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Author Topic: DIY Dentistry *shudder*
BannaOj
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http://news.bbc.co.uk/2/hi/uk_news/magazine/7045263.stm
Oh My.

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ClaudiaTherese
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Oh Oh Oh

*wince

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Farmgirl
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Makes me think of Castaway...
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ketchupqueen
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quote:
Rose Matthews, 24, found herself left in the lurch and needing the kits when her dentist stopped a procedure midway and told her it could not be completed on the NHS. Being unable to afford the fee, she endured an 18-month wait for NHS treatment. The hole in her drilled-out tooth was tackled using a kit once a month.


Good heavens. That is... unconscionable for a dentist to start treatment then stop halfway. Shouldn't he have made sure the procedure was covered FIRST?
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MEC
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Couldn't he be sued for malpractice?
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Bella Bee
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Ugh, nasty. I wish more people would train to be dentists - there just aren't enough of them.
But then, it's not exactly the most glamorous job. Very worthwhile though.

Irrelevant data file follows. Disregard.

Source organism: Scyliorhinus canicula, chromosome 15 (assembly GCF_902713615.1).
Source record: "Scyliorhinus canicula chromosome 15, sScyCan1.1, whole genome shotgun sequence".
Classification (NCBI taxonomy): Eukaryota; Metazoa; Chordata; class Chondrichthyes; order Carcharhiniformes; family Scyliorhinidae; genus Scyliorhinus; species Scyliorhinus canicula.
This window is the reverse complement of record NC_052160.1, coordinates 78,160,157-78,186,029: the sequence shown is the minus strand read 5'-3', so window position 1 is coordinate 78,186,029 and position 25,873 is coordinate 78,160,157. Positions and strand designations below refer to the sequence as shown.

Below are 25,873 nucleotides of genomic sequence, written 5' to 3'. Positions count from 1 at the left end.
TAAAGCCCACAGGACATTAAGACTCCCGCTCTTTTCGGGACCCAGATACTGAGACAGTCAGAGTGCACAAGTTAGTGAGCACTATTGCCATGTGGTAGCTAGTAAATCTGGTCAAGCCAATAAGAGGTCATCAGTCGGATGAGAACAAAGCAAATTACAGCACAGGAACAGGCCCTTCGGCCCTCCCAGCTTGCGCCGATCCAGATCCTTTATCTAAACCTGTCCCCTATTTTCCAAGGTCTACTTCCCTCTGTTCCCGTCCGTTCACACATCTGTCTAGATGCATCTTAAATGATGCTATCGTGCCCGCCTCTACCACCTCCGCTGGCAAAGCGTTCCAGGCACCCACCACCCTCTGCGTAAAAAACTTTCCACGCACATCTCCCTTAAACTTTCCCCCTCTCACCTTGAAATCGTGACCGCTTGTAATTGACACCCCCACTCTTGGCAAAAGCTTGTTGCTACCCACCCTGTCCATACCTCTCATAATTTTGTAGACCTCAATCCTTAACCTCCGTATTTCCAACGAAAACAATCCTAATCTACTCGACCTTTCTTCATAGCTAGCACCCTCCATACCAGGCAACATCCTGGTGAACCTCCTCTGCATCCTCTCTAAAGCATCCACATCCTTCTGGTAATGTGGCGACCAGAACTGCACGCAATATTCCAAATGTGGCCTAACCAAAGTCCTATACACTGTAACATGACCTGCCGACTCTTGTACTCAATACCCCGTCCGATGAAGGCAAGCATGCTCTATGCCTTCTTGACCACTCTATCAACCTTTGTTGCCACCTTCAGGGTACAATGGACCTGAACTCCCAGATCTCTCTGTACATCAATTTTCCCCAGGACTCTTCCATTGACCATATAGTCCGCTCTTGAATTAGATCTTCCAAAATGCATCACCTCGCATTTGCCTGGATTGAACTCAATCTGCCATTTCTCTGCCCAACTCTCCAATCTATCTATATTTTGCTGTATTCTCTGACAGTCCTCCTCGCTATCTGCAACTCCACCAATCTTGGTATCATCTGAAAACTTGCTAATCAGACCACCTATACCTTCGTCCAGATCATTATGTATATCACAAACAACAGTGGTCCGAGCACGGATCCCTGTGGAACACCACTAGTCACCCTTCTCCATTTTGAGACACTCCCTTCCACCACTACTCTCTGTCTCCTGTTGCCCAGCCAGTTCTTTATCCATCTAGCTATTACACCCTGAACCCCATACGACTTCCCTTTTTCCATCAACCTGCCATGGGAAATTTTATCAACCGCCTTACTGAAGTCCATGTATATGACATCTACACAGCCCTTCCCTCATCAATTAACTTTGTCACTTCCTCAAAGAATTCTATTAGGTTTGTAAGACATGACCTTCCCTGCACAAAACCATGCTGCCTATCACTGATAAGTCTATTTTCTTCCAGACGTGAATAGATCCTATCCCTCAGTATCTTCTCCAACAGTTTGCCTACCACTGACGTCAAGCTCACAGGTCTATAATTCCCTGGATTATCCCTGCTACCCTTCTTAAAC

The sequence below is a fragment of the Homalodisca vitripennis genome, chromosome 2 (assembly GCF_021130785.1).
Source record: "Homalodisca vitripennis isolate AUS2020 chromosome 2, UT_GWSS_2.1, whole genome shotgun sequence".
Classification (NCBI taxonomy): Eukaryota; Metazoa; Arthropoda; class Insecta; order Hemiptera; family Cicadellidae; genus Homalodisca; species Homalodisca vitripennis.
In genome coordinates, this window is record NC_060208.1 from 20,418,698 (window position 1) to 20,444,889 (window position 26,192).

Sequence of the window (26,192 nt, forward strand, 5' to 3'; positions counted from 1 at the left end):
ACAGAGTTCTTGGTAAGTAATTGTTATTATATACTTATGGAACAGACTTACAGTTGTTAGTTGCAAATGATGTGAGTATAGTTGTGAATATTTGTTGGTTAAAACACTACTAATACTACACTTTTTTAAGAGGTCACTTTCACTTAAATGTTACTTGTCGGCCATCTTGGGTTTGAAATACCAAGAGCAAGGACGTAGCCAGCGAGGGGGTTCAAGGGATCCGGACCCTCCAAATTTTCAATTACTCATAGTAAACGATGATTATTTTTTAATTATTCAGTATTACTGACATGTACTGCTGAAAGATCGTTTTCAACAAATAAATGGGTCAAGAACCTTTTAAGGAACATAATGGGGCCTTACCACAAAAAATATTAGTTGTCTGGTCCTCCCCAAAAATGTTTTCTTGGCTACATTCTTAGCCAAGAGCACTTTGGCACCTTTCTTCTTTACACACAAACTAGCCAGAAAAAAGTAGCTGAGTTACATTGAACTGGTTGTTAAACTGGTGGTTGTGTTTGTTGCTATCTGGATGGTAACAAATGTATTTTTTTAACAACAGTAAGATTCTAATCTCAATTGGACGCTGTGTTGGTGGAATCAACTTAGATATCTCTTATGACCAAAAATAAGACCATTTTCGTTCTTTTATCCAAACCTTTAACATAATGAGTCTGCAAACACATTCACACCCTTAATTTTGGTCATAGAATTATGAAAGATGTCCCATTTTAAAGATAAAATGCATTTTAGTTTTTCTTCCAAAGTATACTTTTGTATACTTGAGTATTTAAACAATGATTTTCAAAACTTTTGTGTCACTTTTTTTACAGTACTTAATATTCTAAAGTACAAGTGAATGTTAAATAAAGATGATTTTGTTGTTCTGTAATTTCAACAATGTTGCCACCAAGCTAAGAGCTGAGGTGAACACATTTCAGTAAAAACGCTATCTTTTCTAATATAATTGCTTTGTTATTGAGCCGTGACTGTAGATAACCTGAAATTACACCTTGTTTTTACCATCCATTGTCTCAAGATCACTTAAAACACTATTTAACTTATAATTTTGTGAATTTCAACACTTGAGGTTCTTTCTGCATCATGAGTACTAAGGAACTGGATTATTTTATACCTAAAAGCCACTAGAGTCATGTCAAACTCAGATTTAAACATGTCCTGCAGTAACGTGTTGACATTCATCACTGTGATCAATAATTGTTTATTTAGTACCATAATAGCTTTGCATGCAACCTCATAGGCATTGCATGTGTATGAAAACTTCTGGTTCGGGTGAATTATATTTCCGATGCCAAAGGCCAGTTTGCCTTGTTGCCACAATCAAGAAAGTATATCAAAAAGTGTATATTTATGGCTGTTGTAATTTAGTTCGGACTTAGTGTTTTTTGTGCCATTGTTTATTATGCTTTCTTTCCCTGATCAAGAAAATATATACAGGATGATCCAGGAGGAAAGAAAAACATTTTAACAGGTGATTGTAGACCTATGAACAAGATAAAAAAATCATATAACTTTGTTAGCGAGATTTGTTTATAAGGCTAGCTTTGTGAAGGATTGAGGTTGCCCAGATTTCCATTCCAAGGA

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ketchupqueen
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In several young families in our ward, the father is a dental student. In each case, it's not 'cause it's what he's "always wanted to be" but because it pays really well and the hours are family-friendly.
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ClaudiaTherese
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quote:
Originally posted by ketchupqueen:
quote:
Rose Matthews, 24, found herself left in the lurch and needing the kits when her dentist stopped a procedure midway and told her it could not be completed on the NHS. Being unable to afford the fee, she endured an 18-month wait for NHS treatment. The hole in her drilled-out tooth was tackled using a kit once a month.


Good heavens. That is... unconscionable for a dentist to start treatment then stop halfway. Shouldn't he have made sure the procedure was covered FIRST?
I wonder if the original intended procedure was unexpectedly found midway to be far insufficient, and that much more extensive work would need to be done.

That isn't a terribly infrequent occurrence in general surgery, and it would seem quite odd (to me) if there weren't more to the story along these lines.